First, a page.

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Falling For a New Old View

November 15, 2009

It was a crisp, late fall day, so I decided to take Krispy Kreme, my dog, for an outing in one of her favorite parks. I admired the fabulous light as I drove west to the other side of town. There’s nothing quite like living in wine country between two, gorgeous mountain ranges to supply an ever-changing vista of Mother Nature’s great work. The same hills, crags and rocks look entirely different while the leaves are changing to orange and bright yellow or gold throughout the last months of the year, giving a wholly different impression than they do during the spring and summer months.

We parked and began our ascent up the fire road into the park with vast stands of squeaking eucalyptus bowing in the breeze. As always, Krispy could outpace me, going uphill (!), even though her legs are only half a foot high. How is this possible? Her speed and low center of gravity became even more of an advantage for her as we progressed through the woods, and traversed rather steep hills that I would have second thoughts skiing down, let alone walking across on a narrow footpath. But I digress.

After some time, taking a new route we hadn’t done before, we emerged at the top of the park’s biggest hill, which was treeless at its crest, to view the entire valley floor, from the Napa River’s winding marsh route in the south, Mt. George’s peak due east in the distance, and up the Silverado Trail north marking the far side of the valley’s boundary between developed land and the vastly undeveloped territory above the trail’s path along the Vaca Mountains. All was heavenly to view and pick out familiar landmarks from this new vantage.

One always lets out a long-held sigh upon reaching a great view – even when it is easily within the close boundaries of the city. The grandly undeveloped park within the city (yes, Napa is a city) provides a much needed respite from the developed world, a luxurious wilderness within ten minutes of my front door (which I could almost see from the top of this hill). And that long, exhaling sigh feels like a new starting point. I get a new view of my hometown. The light, being long, low and golden, is different than it is the rest of the year, and makes all the trees and buildings take on new perspective.

Of course, I’ve seen it all before many, many times…but in different light. So while everything is comfortably familiar, it is also refreshed for a new season and a new outlook – something sorely needed in the world that’s been in a bit of time rewind for the past couple of years. The value and quantity of money has been rewinding to previous levels in prior years; we’ve been rewinding back from giant, gas-guzzling vehicles to those with better mileage and more reasonable size. Certainly home values and other goods have also been rewinding to previous levels of years past. Humans, on the other hand, are a bit uncomfortable with the clock going in reverse. It is not a natural state of movement to us.

Thus, quietly observing the physical and natural world moving forward slowly from such a wonderful view is enormously soothing and rejuvenating. It reminds us that while some things appear to be going backwards in our lives (like our bank balances), the bigger picture keeps moving along and progressing as it always has – forward.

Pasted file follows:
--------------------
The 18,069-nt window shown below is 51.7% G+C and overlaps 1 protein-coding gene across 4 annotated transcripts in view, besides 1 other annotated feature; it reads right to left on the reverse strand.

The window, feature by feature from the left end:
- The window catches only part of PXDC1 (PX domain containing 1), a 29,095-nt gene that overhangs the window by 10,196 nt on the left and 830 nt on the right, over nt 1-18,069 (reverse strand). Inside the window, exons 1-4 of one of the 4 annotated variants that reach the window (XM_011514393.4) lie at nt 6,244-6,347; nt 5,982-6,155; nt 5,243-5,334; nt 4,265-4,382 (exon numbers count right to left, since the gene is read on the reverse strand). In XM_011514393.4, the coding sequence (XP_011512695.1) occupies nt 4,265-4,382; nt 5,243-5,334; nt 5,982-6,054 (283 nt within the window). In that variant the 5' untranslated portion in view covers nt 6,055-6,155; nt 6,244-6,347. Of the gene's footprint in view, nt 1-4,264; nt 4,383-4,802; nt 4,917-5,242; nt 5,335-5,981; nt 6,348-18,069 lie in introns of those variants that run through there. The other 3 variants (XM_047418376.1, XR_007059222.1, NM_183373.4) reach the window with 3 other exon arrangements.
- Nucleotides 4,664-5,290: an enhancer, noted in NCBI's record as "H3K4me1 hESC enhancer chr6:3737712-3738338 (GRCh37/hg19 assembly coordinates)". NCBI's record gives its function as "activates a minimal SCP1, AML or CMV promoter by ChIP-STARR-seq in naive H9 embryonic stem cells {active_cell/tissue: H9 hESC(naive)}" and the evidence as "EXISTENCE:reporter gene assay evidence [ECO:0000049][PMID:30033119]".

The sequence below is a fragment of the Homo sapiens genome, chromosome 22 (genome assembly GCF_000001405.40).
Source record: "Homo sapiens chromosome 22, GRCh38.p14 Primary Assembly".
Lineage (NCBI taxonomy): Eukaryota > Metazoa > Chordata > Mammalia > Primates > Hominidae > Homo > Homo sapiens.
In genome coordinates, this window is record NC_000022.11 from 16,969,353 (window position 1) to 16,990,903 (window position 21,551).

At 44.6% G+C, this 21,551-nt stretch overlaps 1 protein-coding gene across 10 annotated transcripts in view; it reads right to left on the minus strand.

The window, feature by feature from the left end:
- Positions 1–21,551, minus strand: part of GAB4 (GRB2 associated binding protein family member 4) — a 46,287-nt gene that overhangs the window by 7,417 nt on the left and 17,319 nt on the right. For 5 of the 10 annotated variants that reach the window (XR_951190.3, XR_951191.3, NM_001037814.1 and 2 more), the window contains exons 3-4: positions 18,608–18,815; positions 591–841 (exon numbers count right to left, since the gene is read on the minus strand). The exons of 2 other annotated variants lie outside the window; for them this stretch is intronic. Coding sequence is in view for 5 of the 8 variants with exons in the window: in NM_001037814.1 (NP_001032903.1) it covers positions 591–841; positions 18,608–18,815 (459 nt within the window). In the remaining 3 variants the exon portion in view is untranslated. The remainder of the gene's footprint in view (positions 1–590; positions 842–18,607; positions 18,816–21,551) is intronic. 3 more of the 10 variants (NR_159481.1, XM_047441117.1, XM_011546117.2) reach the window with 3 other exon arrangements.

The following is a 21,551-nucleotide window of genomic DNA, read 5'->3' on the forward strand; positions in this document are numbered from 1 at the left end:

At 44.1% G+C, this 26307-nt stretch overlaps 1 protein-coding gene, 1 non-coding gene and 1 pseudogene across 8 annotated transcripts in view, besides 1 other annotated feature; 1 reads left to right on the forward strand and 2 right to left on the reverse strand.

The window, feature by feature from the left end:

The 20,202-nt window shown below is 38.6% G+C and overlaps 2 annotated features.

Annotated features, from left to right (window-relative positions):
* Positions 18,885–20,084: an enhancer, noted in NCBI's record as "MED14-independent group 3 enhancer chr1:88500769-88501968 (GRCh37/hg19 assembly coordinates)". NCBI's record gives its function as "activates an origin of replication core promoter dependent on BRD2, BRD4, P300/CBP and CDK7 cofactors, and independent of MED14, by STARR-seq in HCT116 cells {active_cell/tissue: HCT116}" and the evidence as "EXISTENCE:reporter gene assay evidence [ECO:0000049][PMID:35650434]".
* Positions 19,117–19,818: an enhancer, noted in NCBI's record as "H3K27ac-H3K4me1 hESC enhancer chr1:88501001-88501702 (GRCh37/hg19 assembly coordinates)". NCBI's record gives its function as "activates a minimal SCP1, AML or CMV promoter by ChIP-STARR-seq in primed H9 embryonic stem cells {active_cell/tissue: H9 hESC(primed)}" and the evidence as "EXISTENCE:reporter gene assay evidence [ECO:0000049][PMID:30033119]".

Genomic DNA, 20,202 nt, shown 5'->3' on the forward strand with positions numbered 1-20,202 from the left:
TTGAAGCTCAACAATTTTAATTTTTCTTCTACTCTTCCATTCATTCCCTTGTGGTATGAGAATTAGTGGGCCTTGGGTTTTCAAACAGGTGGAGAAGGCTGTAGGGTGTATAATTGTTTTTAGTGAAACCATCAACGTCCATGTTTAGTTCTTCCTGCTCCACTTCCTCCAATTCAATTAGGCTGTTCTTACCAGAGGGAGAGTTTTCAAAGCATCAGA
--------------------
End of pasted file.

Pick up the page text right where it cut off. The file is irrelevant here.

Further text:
This is what customers look for as well in the products and companies we patronize. As the world has shifted dramatically in the past couple of years, customer allegiances have shifted as well. Many, once loyal customers have abandoned their chosen suppliers in favor of their competitors. Why?

There are a lot of obvious answers for changes in customer loyalty: Their lives have been turned upside, so they reevaluate their brand loyalties. They trade down for monetary reasons. The value once given to your product may no longer match their newly-shifted values and circumstances. They are looking to find a way to continue forward – not reverse – in their own lives. That includes changing perceptions about what’s important to them.

A company that doesn’t aggressively reinvent itself as aggressively as the times have changed is likely to be left behind. This includes reinventing how its products and services are marketed to clients. Customers want to feel they can ride along with your progress in a new or reinvented direction rather than wait by the sidelines. Does your marketing program convey you are forward-thinking and rolling with the punches of the current times? Are you using all the new social media tools at your disposal? Have you discontinued venues that no longer serve to bring in new business?

With a new calendar (and/or fiscal year) upon us, now’s the time to reevaluate what is and isn’t working in your marketing gene pool. What may have given you a great return for a dozen years may not be producing anything anymore. Can you bury the now-extinct dinosaur venues and move forward in evolution? It’s hard to let go of the past. But as Darwin noticed, it is survival of the fittest. Your clients are waiting for you to show the way forward (and provide a reason for their continued loyalty).

Are you getting a fresh look at your marketing vista? Now is the time to lead the way through the gnarly, shadowed woods towards a new, sunshine-bathed path. Those who find the new path will reap the greatest gains in customer loyalty. Take a deep breath. Take a look at the new view.

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